VE Technology

Technological Solutions for Virtual Exchange/COIL

Some major considerations when selecting the format and technology platforms for VE/COIL programs are time differences and the technological capabilities in your partner location, including internet access, bandwidth, and firewalls. Below are links to the useful information on how to host a synchronous interaction, pre-record content, or host a discussion board from the Office of Curriculum and Instructional Support's website:

Create a Discussion Forum to Enhance Interaction

One way to spark interaction with and among your students on course-related content is to craft an engaging discussion forum. Begin the forum by informing students what course content the forum covers and then author questions relating to that content for the students to answer. Finally, provide students with response requirements (e.g., the deadline for participation) and guidelines (e.g., how many responses, how long, and depth of participation). Check in on the forum regularly, acknowledge and comment on contributors, and help facilitate the conversation moving.

Once you have developed the prompt, create the discussion in Blackboard to include an appropriately descriptive title and select the option, in the forum settings section, to indicate, "Participants must create a thread in order to view other threads in this forum." Notify the students the Forum is available. 

An alternate variation of a Discussion Forum over course content is through the use of video. For example:
  • Locate an appropriate video (e.g., from CMU Libraries Kanopy Database, TED Talks, or YouTube).
  • Generate questions relating the reading/video content to course content.
  • Clarify student response requirements.
  • Create a discussion forum with an appropriately descriptive title.
  • Communicate to students.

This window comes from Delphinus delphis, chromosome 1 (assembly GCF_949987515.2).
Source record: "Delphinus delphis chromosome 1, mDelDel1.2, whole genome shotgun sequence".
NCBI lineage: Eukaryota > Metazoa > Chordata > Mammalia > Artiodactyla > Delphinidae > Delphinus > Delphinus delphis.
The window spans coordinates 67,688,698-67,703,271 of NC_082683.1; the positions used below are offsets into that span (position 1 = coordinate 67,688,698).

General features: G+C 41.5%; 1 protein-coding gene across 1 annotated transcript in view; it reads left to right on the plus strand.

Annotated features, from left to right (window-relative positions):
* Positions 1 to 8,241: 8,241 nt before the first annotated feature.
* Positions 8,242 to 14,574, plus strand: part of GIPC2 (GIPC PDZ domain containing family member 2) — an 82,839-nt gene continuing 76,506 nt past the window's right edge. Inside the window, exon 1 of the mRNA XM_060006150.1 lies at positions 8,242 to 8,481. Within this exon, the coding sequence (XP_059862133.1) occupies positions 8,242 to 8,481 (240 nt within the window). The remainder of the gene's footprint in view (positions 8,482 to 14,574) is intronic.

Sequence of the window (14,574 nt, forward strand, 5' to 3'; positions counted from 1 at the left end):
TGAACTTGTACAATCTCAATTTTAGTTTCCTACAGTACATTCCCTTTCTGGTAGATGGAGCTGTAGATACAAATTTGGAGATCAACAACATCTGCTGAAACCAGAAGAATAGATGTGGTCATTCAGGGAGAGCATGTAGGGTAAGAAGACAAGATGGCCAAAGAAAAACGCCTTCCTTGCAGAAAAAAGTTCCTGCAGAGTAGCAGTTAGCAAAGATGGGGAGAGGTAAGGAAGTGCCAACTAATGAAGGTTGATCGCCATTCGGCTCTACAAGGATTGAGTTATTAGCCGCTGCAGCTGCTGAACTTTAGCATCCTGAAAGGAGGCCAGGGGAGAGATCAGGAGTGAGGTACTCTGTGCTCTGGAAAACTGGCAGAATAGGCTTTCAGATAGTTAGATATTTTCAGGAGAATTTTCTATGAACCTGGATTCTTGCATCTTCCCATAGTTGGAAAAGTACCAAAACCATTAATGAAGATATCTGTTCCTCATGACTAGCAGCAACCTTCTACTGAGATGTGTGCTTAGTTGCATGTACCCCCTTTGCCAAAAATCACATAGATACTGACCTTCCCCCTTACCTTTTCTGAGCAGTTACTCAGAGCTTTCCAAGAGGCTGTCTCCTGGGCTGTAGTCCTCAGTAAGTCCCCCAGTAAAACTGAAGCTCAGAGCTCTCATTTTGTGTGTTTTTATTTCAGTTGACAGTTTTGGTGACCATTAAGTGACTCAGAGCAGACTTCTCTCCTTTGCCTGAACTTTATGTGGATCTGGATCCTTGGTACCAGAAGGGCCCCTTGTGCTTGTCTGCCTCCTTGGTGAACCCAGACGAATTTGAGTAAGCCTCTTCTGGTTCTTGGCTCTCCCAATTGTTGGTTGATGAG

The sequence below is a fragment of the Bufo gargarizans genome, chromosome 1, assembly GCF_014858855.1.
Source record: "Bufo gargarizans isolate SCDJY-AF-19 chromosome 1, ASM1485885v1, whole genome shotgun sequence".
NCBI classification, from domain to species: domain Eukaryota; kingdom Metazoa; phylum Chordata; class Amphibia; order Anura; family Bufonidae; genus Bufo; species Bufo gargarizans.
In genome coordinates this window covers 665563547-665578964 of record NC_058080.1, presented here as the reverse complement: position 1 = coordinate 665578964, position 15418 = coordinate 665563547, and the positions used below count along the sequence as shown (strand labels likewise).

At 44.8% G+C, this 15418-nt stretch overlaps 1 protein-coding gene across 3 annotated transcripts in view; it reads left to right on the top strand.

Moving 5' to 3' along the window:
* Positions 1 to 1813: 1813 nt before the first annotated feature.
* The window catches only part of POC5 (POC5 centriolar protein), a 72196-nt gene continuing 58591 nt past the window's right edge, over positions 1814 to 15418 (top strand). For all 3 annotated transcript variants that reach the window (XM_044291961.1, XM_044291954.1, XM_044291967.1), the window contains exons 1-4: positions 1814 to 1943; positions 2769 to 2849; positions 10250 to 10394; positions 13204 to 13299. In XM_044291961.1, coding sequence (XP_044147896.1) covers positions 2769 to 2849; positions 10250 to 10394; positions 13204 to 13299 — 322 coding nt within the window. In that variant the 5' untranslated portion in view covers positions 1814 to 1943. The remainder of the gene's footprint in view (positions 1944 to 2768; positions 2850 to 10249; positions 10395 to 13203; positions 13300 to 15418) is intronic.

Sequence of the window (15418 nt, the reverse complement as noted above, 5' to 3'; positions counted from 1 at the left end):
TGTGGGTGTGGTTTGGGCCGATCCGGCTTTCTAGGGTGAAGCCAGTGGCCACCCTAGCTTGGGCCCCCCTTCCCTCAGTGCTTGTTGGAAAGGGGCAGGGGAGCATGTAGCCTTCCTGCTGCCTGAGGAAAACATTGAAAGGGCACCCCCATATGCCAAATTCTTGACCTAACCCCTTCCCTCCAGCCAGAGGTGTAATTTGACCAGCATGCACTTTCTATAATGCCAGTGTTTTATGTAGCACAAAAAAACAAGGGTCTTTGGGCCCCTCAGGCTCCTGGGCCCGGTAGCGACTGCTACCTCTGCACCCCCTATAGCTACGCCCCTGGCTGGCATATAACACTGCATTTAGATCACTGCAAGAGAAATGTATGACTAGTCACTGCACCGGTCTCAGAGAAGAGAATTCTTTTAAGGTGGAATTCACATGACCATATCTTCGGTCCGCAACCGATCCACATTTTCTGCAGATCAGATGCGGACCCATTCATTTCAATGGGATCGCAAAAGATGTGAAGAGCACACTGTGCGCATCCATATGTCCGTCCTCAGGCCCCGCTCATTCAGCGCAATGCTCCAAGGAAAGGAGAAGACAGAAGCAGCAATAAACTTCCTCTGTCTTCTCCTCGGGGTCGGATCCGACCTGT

Technology should not determine the type of virtual exchange; rather, the type of virtual exchange should determine the technology. Virtual exchanges come in many shapes and sizes depending on your goals, audience, technical capacity, and subject matter. The program formats and technology platforms can range from informal discussions via Google Hangout, to more complex and formal online presentations and Q&A sessions between a virtual speaker and a large audience and breakout rooms via, for example, Zoom. Other live real-time platforms include Adobe Connect, YouTube, Facebook Live, Skype, Google Hangouts, and UberConference.

Virtual exchange activities do not have to be live-streamed. Many teachers use email, text chats on social media, and even phone calls to supplement live streaming, or to bridge large differences in time zones. There are a variety of time-delayed platforms available for use on virtual exchange programs, including SnapChat, WhatsApp, Facebook, etc. You do not have to have high internet bandwidth to build a virtual exchange. The important thing is to tailor the exchange to the participants, rather than attempting to tailor the participants to the technology. (Cited from the Department of State's Virtual Exchange Toolkit)

To read about how a professor from Tec De Monterrey used technology for his virtual exchange, click here

Digital/Distance Learning Resources and Tools

As faculty consider which platform(s) to use, it is important to verify which platforms CMU's OIT supports. It is best practice to utilize platforms for which OIT provides tech support while balancing the needs of the overseas partner. Note that these platforms have not necessarily been vetted by OIT but are suggested as examples to explore.